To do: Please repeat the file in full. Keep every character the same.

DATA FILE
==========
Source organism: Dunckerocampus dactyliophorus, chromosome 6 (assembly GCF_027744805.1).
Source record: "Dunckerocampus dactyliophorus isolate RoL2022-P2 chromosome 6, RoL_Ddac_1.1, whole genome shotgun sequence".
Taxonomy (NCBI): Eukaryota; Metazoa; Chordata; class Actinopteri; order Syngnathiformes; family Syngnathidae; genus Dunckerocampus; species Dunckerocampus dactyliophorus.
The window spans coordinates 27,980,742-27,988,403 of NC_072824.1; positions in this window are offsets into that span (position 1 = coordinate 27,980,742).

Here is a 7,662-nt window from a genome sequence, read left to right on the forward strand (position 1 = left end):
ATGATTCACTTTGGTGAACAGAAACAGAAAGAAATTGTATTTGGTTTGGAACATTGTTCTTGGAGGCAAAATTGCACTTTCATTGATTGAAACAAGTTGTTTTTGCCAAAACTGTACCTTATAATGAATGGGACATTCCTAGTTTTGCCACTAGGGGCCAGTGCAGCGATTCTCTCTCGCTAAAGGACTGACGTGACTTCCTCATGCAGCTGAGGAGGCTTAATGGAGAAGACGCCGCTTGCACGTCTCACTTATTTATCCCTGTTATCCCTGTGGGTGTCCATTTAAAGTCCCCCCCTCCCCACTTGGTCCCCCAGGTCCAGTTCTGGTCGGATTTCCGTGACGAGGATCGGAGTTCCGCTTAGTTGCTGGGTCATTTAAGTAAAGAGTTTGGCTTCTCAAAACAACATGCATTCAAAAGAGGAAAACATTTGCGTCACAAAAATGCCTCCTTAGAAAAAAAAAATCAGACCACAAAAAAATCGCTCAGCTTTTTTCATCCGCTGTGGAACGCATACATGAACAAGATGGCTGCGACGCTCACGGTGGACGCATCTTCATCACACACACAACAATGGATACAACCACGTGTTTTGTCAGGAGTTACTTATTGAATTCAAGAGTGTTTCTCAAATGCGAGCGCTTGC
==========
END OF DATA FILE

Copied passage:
Source organism: Dunckerocampus dactyliophorus, chromosome 6 (assembly GCF_027744805.1).
Source record: "Dunckerocampus dactyliophorus isolate RoL2022-P2 chromosome 6, RoL_Ddac_1.1, whole genome shotgun sequence".
Taxonomy (NCBI): Eukaryota; Metazoa; Chordata; class Actinopteri; order Syngnathiformes; family Syngnathidae; genus Dunckerocampus; species Dunckerocampus dactyliophorus.
The window spans coordinates 27,980,742-27,988,403 of NC_072824.1; positions in this window are offsets into that span (position 1 = coordinate 27,980,742).

Here is a 7,662-nt window from a genome sequence, read left to right on the forward strand (position 1 = left end):
ATGATTCACTTTGGTGAACAGAAACAGAAAGAAATTGTATTTGGTTTGGAACATTGTTCTTGGAGGCAAAATTGCACTTTCATTGATTGAAACAAGTTGTTTTTGCCAAAACTGTACCTTATAATGAATGGGACATTCCTAGTTTTGCCACTAGGGGCCAGTGCAGCGATTCTCTCTCGCTAAAGGACTGACGTGACTTCCTCATGCAGCTGAGGAGGCTTAATGGAGAAGACGCCGCTTGCACGTCTCACTTATTTATCCCTGTTATCCCTGTGGGTGTCCATTTAAAGTCCCCCCCTCCCCACTTGGTCCCCCAGGTCCAGTTCTGGTCGGATTTCCGTGACGAGGATCGGAGTTCCGCTTAGTTGCTGGGTCATTTAAGTAAAGAGTTTGGCTTCTCAAAACAACATGCATTCAAAAGAGGAAAACATTTGCGTCACAAAAATGCCTCCTTAGAAAAAAAAAATCAGACCACAAAAAAATCGCTCAGCTTTTTTCATCCGCTGTGGAACGCATACATGAACAAGATGGCTGCGACGCTCACGGTGGACGCATCTTCATCACACACACAACAATGGATACAACCACGTGTTTTGTCAGGAGTTACTTATTGAATTCAAGAGTGTTTCTCAAATGCGAGCGCTTGC